Rudolph C. Hatfield, PhD., edited by Kathryn Patricelli, MA
Displaying problems with the ability to understand language and to express oneself with language are common among people who have any of the different types of dementia. In some cases, these problems appear early in the disease and in others they appear later. However, at some point communication will become a problem and there are some adjustments that caregivers can make that may help. Some of these include
Adjust how you speak to the person:
Speak slowly and use an even tone.
Use short and simple words.
Make your point clear.
Sometimes emphasizing the point you want to make is helpful. For example, "I need you to brush your teeth."
Only make one request or ask one thing at a time. Telling someone to "go brush your teeth, comb your hair, and wash your face" might be too much. Take one thing at a time. When asking for someone to do a task that requires numerous steps, only request one step at a time:
"Brush your teeth" (give person toothbrush; person completes task).
"Comb your hair" (take toothbrush from person, give person comb).
(The person completes second task)
"Wash your face" (take comb, give person soap, washcloth, etc.).
Don't rush the person.
Make positive requests as opposed to negative commands. For example, instead of saying "Don't use the comb, use the brush" eliminate the word don't and the negative part of the command and simply give the person a brush and just say "Use the brush."
Stay calm. People with dementia sense frustration and irritation in often will respond in a like manner.
Use repetition if necessary.
Tone and volume can often be very important factors in communication. Talking to someone with dementia in a tone that suggests frustration or anger may only frustrate them. Talking too loud may result in them thinking that you are angry at them and this may confuse them or frustrate them even more. Control yourself. Keep your tone even, make yourself audible but don't shout, and speak slowly. Have the person repeat what you say.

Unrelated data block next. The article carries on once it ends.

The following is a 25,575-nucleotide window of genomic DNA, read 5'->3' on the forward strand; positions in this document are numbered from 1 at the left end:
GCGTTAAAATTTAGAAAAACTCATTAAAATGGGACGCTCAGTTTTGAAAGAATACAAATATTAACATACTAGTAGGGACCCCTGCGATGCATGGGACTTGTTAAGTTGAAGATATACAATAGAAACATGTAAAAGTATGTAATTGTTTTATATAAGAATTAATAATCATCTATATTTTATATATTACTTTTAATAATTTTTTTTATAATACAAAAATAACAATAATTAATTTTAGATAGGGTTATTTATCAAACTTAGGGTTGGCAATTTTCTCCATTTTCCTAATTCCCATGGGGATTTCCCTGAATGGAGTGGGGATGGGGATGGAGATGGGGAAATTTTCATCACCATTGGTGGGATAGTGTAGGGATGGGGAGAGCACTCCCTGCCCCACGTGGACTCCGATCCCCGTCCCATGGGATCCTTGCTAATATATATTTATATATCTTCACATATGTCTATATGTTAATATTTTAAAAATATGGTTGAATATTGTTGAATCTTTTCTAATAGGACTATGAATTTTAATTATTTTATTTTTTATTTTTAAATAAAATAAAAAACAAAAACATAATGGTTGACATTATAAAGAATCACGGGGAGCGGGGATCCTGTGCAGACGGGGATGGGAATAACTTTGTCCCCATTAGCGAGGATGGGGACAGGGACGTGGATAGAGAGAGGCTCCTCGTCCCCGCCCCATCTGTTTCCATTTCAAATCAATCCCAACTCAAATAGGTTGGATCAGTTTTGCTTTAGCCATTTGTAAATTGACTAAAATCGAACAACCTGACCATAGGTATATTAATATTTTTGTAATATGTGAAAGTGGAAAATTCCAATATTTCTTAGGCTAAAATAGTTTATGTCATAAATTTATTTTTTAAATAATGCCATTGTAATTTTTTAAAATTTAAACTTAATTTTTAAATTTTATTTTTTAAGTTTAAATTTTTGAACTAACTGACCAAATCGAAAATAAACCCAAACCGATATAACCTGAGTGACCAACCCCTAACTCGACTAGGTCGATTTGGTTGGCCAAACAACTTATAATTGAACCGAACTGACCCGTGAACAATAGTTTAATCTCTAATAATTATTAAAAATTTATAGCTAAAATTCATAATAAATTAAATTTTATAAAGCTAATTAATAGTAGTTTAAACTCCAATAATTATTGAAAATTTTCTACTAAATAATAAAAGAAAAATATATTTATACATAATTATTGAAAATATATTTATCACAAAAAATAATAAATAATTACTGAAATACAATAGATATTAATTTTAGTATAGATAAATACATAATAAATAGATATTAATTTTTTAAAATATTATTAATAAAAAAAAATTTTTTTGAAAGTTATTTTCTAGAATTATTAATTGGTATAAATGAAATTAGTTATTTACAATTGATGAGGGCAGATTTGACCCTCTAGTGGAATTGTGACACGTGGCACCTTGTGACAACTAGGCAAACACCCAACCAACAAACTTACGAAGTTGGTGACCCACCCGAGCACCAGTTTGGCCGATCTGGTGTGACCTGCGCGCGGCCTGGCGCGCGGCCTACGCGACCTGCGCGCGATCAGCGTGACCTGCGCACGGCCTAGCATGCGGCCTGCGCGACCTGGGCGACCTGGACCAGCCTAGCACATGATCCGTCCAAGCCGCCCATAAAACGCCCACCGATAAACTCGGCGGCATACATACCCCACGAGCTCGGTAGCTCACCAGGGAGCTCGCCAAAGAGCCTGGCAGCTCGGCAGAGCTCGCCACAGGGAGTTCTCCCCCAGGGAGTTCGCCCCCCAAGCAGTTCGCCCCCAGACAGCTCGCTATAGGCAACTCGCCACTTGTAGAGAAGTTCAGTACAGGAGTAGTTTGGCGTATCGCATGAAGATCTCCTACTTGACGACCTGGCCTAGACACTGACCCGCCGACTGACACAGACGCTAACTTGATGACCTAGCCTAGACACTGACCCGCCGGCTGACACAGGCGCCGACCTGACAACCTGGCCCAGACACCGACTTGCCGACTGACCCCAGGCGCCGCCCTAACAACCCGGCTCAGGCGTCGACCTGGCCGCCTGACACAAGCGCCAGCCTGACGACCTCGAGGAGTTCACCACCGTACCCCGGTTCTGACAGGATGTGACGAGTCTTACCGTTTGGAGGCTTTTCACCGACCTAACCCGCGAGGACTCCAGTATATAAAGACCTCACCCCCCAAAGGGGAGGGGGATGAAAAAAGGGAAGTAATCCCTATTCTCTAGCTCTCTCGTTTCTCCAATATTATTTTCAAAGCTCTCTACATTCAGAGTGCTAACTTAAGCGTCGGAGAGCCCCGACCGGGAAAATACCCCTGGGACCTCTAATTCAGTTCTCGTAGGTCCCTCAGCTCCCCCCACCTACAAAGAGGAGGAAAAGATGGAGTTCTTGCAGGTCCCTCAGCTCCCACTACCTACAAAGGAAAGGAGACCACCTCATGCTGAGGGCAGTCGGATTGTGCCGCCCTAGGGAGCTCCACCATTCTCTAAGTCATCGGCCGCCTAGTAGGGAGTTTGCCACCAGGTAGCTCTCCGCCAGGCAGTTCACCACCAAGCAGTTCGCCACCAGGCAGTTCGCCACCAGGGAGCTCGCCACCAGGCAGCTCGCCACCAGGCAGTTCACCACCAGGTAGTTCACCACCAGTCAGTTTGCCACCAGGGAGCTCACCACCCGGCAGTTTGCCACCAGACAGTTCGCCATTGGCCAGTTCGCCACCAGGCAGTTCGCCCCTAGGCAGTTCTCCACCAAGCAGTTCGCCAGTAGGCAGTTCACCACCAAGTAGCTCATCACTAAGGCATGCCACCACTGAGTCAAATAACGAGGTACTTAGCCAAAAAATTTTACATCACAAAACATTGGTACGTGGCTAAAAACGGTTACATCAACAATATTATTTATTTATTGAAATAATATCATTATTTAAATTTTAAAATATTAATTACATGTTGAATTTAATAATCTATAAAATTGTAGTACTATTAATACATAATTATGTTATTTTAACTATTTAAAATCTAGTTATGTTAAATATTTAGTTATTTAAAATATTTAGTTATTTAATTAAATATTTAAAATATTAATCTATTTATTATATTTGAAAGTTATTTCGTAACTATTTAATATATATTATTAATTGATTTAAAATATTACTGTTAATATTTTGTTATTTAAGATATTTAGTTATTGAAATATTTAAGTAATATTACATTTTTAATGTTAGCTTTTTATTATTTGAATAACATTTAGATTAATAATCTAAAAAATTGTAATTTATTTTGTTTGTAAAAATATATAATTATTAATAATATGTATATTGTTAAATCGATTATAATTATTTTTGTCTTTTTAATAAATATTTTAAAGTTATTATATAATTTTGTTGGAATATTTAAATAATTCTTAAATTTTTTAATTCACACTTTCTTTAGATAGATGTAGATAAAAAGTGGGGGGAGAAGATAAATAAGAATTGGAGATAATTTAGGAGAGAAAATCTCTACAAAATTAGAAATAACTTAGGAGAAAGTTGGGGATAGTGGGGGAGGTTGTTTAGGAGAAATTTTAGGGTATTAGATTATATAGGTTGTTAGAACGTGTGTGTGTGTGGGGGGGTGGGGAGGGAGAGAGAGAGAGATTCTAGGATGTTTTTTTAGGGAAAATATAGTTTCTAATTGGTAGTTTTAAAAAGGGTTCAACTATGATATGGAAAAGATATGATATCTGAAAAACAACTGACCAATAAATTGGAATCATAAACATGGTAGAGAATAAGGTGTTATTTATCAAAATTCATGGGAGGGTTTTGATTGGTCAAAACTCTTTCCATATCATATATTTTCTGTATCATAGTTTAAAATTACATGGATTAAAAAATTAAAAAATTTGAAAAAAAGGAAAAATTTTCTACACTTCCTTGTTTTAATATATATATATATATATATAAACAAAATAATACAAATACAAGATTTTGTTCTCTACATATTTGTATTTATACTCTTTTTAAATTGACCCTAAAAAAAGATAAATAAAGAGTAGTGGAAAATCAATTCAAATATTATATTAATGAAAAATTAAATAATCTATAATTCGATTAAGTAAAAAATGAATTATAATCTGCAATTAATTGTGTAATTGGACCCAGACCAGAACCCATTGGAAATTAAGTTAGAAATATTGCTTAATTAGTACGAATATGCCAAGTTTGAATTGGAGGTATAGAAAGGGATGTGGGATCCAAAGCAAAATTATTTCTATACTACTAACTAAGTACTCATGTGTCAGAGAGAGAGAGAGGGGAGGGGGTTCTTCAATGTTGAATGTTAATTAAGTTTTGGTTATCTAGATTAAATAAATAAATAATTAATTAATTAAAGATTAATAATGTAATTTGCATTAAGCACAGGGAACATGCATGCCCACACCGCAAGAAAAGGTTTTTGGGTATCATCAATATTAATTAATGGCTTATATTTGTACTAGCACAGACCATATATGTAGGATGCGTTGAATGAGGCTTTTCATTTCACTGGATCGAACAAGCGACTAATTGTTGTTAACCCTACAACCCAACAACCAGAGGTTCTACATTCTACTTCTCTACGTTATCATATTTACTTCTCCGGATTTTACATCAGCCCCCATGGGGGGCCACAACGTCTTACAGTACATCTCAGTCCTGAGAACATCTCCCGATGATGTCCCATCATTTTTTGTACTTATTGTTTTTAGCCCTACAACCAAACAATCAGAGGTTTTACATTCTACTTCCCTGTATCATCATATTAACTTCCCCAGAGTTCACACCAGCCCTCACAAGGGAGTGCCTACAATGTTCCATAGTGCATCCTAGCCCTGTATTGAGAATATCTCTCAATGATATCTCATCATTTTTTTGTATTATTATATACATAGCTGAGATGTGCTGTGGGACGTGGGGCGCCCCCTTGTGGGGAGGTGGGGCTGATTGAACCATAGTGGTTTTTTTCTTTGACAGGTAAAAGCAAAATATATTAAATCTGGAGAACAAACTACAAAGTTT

Try and keep things in the present tense. Using the future tense or past tense can often be confusing to people with problems with memory issues.
If you're going to ask a question the best way form the question is to try and get a yes or no response as opposed to asking questions that require a lot of thought or reflection. Remember that people with dementia have trouble organizing their thoughts, thinking about the past, anticipating events, etc.
Don't argue with people who have dementia. Redirect them.
The use of distraction and redirection can be very helpful. This is especially helpful when the person is frustrated or upset. You can simply move to a different topic. For instance, a person that is suffering from severe dementia and wishes to go home may be very insistent. One approach might be to get them involved in an activity that they like and tell them they can go home later. Admittedly, this situation can often get very frustrating and requires many different attempts to redirect the person, but stick with it. Trying to change the subject with having them express things that make them feel more positive can often be helpful.
Sometimes simply changing the environment can be very important. For a person with dementia that is upset, cannot get off a particular topic, or is becoming disruptive, simply removing them from the environment, lowering stimulation, and spending time with them involved in some other activity can often resolve the situation (redirection).
Eliminate distractions in the environment when you are trying to communicate with the person. For example, turn off music, turn off the television, get the person into an area where people are not talking, etc.
Always attempt to directly communicate with the person. Face them, look at them, speak slowly, and have them repeat what you say. Engage as many of the person's senses as possible when communicating with them.
People with dementia respond to consistency. Keeping things consistent, trying to keep the environment as familiar as possible, and avoiding distractions and overstimulation can facilitate communication.